Unable to improve its air quality, protect its biodiversity, and cut its greenhouse gas emissions, India–say all available data–stands today at the bottom of the Global Environment Performance Index (EPI) rankings.
In 2016, the country had ranked 141 out of 180 countries. In 2018, according to the just released State of India’s Environment (SoE) 2018 in Figures, it has slipped to the 177th position.
The state of our air: India scored 5.75 out of 100 in air quality. India’s disappointing performance and the gravity of the situation is further highlighted when compared with countries such as Switzerland and Japan which have scored over 90.
Delhi and Lucknow’s air quality was worst during winter months however Thiruvananthapuram, Bengaluru and Chennai, on the other hand, experienced comparatively better air quality.
The state of our water: The Ministry of Drinking Water and Sanitation launched the Har Ghar Jal Yojana to provide piped water supply to every household by 2030 to meet the Sustainable Development Goals.
However, in 18 Indian states and UTs, over 82 per cent rural households, which is the national average, remain without a tapped connection. Traces of new contaminants are now being reported in the country, suggesting a steady decline in the quality of groundwater.
The state of our sanitation: Under the Swachh Bharat scheme, 72.1 million individual household toilets in rural India have been constructed; however, little has been done to popularise their use.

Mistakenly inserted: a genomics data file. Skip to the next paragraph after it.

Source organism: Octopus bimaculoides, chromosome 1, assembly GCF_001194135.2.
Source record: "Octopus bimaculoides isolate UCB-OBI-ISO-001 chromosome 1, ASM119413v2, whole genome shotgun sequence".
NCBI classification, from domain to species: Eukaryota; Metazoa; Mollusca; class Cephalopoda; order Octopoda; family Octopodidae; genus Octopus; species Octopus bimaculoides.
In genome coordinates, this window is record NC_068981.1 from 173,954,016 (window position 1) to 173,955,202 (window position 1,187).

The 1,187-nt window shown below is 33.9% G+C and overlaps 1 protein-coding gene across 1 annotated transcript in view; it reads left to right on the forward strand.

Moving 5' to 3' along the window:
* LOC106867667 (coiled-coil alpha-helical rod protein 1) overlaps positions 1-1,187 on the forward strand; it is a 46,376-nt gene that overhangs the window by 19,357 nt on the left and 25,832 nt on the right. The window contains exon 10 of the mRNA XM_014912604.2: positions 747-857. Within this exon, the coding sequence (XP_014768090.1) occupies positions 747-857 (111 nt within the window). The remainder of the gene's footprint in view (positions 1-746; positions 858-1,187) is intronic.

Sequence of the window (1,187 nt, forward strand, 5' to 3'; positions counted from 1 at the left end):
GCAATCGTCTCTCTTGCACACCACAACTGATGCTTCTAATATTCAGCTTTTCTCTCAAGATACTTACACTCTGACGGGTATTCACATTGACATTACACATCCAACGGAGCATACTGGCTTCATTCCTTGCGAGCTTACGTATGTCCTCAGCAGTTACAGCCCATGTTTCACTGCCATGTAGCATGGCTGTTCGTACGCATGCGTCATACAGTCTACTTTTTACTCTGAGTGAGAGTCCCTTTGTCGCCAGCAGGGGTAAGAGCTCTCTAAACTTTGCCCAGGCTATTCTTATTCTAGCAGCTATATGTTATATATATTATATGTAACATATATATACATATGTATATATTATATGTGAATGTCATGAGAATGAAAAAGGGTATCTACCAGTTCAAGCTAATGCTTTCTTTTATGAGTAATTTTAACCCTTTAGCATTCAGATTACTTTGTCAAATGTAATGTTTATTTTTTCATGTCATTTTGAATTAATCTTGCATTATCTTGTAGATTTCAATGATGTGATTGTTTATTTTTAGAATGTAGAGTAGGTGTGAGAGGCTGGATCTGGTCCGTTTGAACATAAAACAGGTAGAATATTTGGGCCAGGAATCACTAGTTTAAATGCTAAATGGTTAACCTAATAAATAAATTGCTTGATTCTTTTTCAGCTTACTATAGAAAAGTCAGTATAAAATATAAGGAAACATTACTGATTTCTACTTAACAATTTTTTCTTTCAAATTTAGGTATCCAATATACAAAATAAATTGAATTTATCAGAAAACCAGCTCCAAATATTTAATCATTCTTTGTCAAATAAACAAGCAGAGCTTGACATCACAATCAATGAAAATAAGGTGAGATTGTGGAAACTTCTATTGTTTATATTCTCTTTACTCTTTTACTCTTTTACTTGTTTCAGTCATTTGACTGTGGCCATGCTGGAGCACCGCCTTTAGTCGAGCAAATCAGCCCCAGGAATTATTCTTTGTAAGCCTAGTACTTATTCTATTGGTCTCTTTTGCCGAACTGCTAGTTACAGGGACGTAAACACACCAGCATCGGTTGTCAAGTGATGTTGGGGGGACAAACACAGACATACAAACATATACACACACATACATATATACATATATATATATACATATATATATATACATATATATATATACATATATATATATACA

In 2017-18, states have used just 1.3 per cent of the funds for carrying out IEC (Information, Education and Communication) activities to raise awareness in rural areas. The situation in urban areas is worse, close to a million households waiting for over six months for toilets to be constructed.
The state of our energy: After missing its targets for two consecutive years, the Centre, it appears, is fast losing interest in meeting its ambitious target of installing 175 gigawatt (GW) renewable energy by 2022. The poor performance will also hit the job-creation potential of the scheme which was estimated to be over 300,000. Only 9 per cent of the roof-top solar target has been met so far.
On the other hand, even as the Centre’s Ujjwala Yojana has covered all states, LPG distribution has taken place significantly in only 15 states.
The state of our forests: While India’s total forest cover has registered a 0.2 per cent increase between 2015 and 2017, there are some serious concerns over the growth pattern. The bulk of the increase has taken place in the open forest category, which includes commercial plantations–which is worrying.
When it comes to forest clearances, in 2017, the Central government, on an average, gave clearances to close to six developmental projects a day in forest areas.
Overall, there has been a 146 per cent increase in forestland diversion for non-forest activities in the past one year with maximum diversions recorded in Madhya Pradesh, Telangana and Odisha, which together accounted for 54 per cent of the total diverted area.
(The Story is based on data from- SoE in Figures, an annual compendium of environmental statistics put together by Down To Earth magazine.)